After years of living in exile, the initial safety she found in Canada gave her the stability to build her personal life. Aljizawi is now married and has a five-year-old child with much more to lose.
She’s concerned that being labeled a security risk will lead to deportation and forced separation from her husband and daughter.
“When I look at my daughter’s face, I think, ‘I wish I didn’t have you,’” she says. “[She] makes me vulnerable.’”
5) Aljizawi and her husband had no idea why their permanent residency application was taking so long until they received a cryptic email this past January from the Canada Border Services Agency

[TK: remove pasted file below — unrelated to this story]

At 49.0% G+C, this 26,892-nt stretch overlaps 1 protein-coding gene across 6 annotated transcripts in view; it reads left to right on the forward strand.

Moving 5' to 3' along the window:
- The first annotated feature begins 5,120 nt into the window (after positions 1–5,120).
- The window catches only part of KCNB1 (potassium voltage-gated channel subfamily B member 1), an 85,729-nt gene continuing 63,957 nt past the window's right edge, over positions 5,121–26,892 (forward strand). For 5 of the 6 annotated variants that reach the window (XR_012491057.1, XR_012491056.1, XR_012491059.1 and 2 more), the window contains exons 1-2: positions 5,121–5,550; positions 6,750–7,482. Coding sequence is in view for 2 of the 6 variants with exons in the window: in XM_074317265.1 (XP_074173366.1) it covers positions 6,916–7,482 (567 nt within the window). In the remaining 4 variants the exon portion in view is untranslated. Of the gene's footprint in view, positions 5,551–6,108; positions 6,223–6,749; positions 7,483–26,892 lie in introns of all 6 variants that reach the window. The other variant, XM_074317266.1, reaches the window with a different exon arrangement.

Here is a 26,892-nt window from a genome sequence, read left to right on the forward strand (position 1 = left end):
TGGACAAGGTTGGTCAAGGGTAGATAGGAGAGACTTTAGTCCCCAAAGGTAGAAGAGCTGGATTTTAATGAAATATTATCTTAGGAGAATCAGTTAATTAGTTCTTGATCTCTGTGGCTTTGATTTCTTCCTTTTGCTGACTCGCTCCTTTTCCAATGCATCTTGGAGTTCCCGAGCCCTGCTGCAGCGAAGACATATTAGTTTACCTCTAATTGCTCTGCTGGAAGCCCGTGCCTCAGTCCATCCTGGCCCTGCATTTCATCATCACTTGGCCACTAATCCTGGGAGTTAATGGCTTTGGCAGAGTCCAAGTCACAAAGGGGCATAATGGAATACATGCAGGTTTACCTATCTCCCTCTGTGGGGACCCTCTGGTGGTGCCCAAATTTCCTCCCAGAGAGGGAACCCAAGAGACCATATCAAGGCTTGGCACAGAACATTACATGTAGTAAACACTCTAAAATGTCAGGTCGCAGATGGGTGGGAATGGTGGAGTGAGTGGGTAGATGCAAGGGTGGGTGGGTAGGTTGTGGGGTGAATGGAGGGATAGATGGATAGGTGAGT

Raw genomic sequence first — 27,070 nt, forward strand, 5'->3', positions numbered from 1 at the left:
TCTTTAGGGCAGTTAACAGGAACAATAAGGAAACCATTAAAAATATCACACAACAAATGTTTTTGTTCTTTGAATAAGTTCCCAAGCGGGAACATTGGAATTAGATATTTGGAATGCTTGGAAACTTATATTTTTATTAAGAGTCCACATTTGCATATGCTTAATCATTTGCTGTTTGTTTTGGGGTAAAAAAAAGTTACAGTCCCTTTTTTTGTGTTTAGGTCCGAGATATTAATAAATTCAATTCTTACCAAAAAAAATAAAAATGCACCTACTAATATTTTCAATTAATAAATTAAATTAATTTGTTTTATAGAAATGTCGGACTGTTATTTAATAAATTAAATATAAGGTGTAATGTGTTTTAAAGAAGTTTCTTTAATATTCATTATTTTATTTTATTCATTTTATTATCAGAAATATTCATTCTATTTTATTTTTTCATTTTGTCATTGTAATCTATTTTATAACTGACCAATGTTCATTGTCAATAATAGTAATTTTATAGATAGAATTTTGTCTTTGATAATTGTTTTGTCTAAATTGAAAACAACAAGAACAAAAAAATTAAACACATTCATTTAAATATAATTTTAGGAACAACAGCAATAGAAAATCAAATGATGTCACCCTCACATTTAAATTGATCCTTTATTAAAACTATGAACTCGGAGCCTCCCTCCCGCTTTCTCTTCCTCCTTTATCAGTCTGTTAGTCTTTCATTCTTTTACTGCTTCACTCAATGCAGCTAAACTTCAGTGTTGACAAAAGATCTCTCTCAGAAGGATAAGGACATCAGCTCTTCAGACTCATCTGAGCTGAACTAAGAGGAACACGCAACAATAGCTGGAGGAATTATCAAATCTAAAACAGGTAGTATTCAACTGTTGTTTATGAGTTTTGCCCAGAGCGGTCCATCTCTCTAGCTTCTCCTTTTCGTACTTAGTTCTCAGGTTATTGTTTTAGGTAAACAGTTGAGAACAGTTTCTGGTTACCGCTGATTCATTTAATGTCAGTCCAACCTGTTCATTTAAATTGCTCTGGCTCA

An agent requested an interview with Aljizawi to clarify some concerns pertaining to Section 34 of the Immigration and Refugee and Protection Act.
“Section 34 relates to national security concerns but it doesn’t tell us what it is,” said Wennie Lee, Aljizawi’s immigration lawyer.
“It could be espionage. It could be subversion of any government. It could be a danger to the security of Canada.”
Lee says Section 34 interviews are usually conducted by CSIS officers instead of border agents.
The address for the interview was a warehouse-like structure near Pearson International Airport that houses detention cells.
Lee requested more information from CBSA so Aljizawi could understand the basis for the concerns and properly defend herself.
Instead, the interview was abruptly canceled and has not been rescheduled.